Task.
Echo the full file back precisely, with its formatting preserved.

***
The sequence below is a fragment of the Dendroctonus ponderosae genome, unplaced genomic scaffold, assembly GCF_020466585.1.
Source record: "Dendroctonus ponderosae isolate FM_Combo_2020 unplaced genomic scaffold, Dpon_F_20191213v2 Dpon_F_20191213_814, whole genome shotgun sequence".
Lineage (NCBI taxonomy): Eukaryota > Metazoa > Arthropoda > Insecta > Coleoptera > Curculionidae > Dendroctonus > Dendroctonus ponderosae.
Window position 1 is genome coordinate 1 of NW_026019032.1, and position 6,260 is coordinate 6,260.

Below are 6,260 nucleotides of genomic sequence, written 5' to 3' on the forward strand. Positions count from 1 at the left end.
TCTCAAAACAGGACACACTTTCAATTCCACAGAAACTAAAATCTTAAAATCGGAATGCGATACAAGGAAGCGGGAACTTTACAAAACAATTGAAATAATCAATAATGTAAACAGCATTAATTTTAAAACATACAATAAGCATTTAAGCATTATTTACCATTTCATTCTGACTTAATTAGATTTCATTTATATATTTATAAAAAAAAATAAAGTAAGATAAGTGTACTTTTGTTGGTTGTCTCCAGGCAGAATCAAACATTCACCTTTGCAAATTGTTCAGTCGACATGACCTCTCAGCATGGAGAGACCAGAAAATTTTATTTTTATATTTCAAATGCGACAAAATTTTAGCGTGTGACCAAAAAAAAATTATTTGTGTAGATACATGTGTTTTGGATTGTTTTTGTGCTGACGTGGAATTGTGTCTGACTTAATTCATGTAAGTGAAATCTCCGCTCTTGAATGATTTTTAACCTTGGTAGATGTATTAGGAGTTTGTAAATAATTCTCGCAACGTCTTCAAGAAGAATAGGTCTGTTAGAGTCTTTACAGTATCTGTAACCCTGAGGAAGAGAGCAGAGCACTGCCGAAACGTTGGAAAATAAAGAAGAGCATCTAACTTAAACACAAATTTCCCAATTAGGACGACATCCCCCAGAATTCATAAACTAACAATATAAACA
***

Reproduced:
The sequence below is a fragment of the Dendroctonus ponderosae genome, unplaced genomic scaffold, assembly GCF_020466585.1.
Source record: "Dendroctonus ponderosae isolate FM_Combo_2020 unplaced genomic scaffold, Dpon_F_20191213v2 Dpon_F_20191213_814, whole genome shotgun sequence".
Lineage (NCBI taxonomy): Eukaryota > Metazoa > Arthropoda > Insecta > Coleoptera > Curculionidae > Dendroctonus > Dendroctonus ponderosae.
Window position 1 is genome coordinate 1 of NW_026019032.1, and position 6,260 is coordinate 6,260.

Below are 6,260 nucleotides of genomic sequence, written 5' to 3' on the forward strand. Positions count from 1 at the left end.
TCTCAAAACAGGACACACTTTCAATTCCACAGAAACTAAAATCTTAAAATCGGAATGCGATACAAGGAAGCGGGAACTTTACAAAACAATTGAAATAATCAATAATGTAAACAGCATTAATTTTAAAACATACAATAAGCATTTAAGCATTATTTACCATTTCATTCTGACTTAATTAGATTTCATTTATATATTTATAAAAAAAAATAAAGTAAGATAAGTGTACTTTTGTTGGTTGTCTCCAGGCAGAATCAAACATTCACCTTTGCAAATTGTTCAGTCGACATGACCTCTCAGCATGGAGAGACCAGAAAATTTTATTTTTATATTTCAAATGCGACAAAATTTTAGCGTGTGACCAAAAAAAAATTATTTGTGTAGATACATGTGTTTTGGATTGTTTTTGTGCTGACGTGGAATTGTGTCTGACTTAATTCATGTAAGTGAAATCTCCGCTCTTGAATGATTTTTAACCTTGGTAGATGTATTAGGAGTTTGTAAATAATTCTCGCAACGTCTTCAAGAAGAATAGGTCTGTTAGAGTCTTTACAGTATCTGTAACCCTGAGGAAGAGAGCAGAGCACTGCCGAAACGTTGGAAAATAAAGAAGAGCATCTAACTTAAACACAAATTTCCCAATTAGGACGACATCCCCCAGAATTCATAAACTAACAATATAAACA